G.S. 20-116 imposes maximum limits upon the dimensions, including length, of vehicles and combinations of vehicles which may be lawfully operated upon the highways of this State without a special permit, issued pursuant to G.S. 20-119. However, G.S. 20-116 (e) provides that this length limitation "shall not apply to vehicles operated in the daytime when transporting poles." Thus, it was not unlawful, or negligence per se, for the defendant to transport this 40 foot pole along the highway or to make a left turn at an intersection of highways.
In making a left turn, a driver of a motor vehicle is required by G.S. 20-154 to "see that the turn can be made in safety" and to give the specified signal of his intent to turn. G.S. 20-154; Oil Co. v. Miller, 264 N.C. 101, 141 S.E.2d 41. It is not necessarily enough, however, to absolve him from negligence that he looked and gave the statutory signal. A driver must always use the care which a reasonable man would use under like circumstances. The care which is reasonable in making a left turn at an intersection depends, in part, upon the nature and dimensions of the vehicle, or combination of vehicles, to be turned and of the load, if any, projecting from the rear thereof. When the turning vehicle is drawing behind it a 40 foot pole, it is obvious that a left turn at a right angle will involve some swinging of the end of the pole in an arc through part of the intersection. Evidence of such a turn with such a load is sufficient to permit, though not to require, the jury to find that reasonable care for the safety of other users of the highway demands the stationing of some person at the intersection to stop traffic which may otherwise be imperiled by the turn.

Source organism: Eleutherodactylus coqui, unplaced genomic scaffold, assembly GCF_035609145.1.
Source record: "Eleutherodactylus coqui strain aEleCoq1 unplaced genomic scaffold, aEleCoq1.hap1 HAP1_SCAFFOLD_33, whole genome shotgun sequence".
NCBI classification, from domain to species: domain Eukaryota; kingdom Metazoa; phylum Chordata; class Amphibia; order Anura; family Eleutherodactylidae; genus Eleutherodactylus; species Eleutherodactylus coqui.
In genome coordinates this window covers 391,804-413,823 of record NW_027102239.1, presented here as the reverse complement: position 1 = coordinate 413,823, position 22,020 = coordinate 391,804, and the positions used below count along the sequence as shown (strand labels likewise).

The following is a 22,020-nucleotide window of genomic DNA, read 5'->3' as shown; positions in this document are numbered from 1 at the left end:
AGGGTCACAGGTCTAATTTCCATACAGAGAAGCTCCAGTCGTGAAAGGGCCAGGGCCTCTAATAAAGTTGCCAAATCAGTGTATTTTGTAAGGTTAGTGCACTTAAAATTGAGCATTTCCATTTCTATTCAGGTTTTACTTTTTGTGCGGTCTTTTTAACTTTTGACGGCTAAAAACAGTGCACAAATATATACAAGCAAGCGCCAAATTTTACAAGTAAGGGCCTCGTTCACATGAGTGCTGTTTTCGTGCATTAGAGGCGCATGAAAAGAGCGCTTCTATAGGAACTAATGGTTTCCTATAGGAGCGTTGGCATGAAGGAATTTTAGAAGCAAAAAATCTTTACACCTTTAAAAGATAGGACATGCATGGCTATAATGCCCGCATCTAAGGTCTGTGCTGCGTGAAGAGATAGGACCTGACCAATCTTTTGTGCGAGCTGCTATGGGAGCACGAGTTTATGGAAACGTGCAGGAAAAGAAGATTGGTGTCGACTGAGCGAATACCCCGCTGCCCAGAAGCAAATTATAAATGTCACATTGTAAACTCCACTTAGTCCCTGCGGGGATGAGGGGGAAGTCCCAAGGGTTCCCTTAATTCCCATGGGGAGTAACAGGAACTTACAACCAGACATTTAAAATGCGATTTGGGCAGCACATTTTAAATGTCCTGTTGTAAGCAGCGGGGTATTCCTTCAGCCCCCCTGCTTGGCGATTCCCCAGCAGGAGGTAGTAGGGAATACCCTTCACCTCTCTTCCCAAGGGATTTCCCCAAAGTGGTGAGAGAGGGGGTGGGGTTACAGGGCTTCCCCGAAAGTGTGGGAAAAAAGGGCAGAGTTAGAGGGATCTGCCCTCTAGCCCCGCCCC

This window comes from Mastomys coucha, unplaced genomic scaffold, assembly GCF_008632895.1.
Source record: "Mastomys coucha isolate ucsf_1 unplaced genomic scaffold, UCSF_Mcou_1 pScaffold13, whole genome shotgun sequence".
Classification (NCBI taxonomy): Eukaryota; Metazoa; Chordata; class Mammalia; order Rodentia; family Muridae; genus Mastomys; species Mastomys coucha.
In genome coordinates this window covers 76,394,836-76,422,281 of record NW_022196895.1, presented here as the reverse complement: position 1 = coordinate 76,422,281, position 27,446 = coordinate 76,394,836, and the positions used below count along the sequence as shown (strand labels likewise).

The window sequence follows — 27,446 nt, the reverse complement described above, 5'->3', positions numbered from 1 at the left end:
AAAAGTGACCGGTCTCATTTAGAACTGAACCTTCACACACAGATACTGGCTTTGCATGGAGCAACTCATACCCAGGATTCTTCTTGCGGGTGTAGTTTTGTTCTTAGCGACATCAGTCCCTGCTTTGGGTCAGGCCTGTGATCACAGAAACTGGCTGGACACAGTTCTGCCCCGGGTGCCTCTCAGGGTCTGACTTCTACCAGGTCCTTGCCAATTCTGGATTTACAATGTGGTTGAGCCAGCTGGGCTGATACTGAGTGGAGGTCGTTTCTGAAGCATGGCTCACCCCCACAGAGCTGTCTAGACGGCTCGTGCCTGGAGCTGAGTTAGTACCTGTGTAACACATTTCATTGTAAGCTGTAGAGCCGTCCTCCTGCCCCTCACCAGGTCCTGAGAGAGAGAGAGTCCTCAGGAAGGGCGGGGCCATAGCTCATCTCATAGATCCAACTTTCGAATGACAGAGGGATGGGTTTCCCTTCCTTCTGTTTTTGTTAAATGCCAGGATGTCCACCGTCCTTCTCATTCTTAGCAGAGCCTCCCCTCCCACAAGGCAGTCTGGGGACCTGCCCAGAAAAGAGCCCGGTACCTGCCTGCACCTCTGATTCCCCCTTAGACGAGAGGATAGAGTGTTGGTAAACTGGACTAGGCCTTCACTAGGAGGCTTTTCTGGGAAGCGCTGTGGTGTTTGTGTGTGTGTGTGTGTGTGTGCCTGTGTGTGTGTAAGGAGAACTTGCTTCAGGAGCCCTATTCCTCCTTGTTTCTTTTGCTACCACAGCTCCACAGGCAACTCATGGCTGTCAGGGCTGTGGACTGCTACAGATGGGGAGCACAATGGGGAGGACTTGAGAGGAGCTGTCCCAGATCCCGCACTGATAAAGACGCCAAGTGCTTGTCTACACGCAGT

The evidence offered by the plaintiff, interpreted in the light most favorable to him, as is required in a motion for judgment of nonsuit, is sufficient to support, though not to require, a finding that the defendant was negligent and that such negligence was the proximate cause, or one of the proximate causes, of the collision and of the death of the plaintiff's intestate.
A judgment of nonsuit may not be entered in an action for wrongful death on the ground of contributory negligence by the deceased, unless the plaintiff's evidence, considered in the light most favorable to him, establishes negligence by the deceased and that such negligence was one of the proximate causes of the collision so clearly as to admit of no other reasonable conclusion. Young v. R. R., 266 N.C. 458, 146 S.E.2d 441; Short v. Chapman, 261 N.C. 674, 136 S.E.2d 40; Pruett v. Inman, 252 N.C. 520, 114 S.E.2d 360.